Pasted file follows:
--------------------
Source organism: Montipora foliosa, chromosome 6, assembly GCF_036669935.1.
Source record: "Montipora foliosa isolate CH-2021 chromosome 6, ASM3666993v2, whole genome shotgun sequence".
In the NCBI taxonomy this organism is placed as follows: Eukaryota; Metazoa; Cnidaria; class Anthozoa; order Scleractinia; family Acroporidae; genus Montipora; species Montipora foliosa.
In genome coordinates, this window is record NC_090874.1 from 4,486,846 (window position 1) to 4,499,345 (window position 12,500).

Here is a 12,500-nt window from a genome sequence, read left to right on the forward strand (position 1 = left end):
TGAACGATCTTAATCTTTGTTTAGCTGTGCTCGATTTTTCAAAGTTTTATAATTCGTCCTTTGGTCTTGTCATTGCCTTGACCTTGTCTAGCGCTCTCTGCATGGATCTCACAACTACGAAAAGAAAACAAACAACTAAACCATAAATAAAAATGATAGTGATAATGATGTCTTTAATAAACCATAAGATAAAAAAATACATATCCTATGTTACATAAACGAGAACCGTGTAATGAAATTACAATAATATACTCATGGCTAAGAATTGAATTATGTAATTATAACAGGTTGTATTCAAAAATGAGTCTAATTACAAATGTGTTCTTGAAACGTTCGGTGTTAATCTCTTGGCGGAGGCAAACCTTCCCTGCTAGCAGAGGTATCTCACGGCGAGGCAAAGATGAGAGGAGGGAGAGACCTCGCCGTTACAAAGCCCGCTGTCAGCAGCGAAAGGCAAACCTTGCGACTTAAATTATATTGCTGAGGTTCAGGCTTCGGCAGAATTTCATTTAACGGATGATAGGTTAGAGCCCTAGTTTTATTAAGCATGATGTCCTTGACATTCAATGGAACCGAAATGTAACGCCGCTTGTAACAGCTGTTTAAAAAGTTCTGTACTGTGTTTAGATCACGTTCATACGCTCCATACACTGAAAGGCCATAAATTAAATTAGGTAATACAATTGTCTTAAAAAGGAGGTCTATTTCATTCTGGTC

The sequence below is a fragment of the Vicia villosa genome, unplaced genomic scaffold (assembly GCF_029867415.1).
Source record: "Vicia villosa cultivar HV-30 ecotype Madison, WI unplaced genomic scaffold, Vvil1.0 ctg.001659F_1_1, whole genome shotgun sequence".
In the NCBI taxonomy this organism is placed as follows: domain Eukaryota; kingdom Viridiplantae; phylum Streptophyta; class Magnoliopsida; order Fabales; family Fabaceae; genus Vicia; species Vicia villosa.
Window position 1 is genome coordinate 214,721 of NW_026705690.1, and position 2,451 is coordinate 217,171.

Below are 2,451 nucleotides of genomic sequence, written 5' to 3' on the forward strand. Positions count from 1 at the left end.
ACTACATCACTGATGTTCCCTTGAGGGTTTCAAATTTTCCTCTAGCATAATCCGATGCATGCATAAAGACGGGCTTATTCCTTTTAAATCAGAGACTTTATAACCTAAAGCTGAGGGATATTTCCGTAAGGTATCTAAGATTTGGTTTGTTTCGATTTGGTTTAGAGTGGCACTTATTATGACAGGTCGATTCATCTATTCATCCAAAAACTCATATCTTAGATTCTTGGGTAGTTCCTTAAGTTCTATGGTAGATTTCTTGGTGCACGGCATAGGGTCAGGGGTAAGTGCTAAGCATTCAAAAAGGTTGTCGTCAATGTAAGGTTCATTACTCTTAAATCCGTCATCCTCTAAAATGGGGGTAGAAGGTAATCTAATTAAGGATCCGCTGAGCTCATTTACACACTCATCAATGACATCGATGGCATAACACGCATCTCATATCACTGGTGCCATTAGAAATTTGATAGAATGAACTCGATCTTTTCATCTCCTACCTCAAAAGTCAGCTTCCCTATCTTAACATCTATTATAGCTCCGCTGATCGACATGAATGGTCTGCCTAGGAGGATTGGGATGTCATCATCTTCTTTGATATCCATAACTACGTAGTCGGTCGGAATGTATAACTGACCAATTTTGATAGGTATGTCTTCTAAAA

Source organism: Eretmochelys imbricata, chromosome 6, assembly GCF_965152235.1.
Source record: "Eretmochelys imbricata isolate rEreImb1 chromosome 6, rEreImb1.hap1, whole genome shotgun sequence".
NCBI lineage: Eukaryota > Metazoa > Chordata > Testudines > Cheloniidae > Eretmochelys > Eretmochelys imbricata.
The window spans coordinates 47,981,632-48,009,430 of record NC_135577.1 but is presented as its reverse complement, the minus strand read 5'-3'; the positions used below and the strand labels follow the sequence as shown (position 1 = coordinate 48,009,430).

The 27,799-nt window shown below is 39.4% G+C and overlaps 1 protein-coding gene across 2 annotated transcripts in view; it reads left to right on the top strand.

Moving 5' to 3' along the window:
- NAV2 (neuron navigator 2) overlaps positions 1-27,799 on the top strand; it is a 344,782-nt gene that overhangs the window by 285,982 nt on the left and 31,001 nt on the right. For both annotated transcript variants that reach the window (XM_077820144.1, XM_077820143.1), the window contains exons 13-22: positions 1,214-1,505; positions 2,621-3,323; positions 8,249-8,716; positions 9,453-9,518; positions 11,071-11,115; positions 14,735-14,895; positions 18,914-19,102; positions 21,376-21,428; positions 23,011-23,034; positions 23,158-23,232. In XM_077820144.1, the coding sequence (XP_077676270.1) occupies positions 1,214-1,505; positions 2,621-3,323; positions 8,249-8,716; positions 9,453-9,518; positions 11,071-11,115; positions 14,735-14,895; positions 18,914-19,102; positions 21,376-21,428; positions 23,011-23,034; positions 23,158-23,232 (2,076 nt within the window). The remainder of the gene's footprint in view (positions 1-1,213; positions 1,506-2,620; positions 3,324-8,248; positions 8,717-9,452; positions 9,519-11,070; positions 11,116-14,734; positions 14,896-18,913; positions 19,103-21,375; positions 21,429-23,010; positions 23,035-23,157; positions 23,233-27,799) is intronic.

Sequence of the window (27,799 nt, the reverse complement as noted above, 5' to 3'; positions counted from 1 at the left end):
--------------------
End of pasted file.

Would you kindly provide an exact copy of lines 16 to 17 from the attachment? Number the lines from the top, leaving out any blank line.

The window spans coordinates 47,981,632-48,009,430 of record NC_135577.1 but is presented as its reverse complement, the minus strand read 5'-3'; the positions used below and the strand labels follow the sequence as shown (position 1 = coordinate 48,009,430).

The 27,799-nt window shown below is 39.4% G+C and overlaps 1 protein-coding gene across 2 annotated transcripts in view; it reads left to right on the top strand.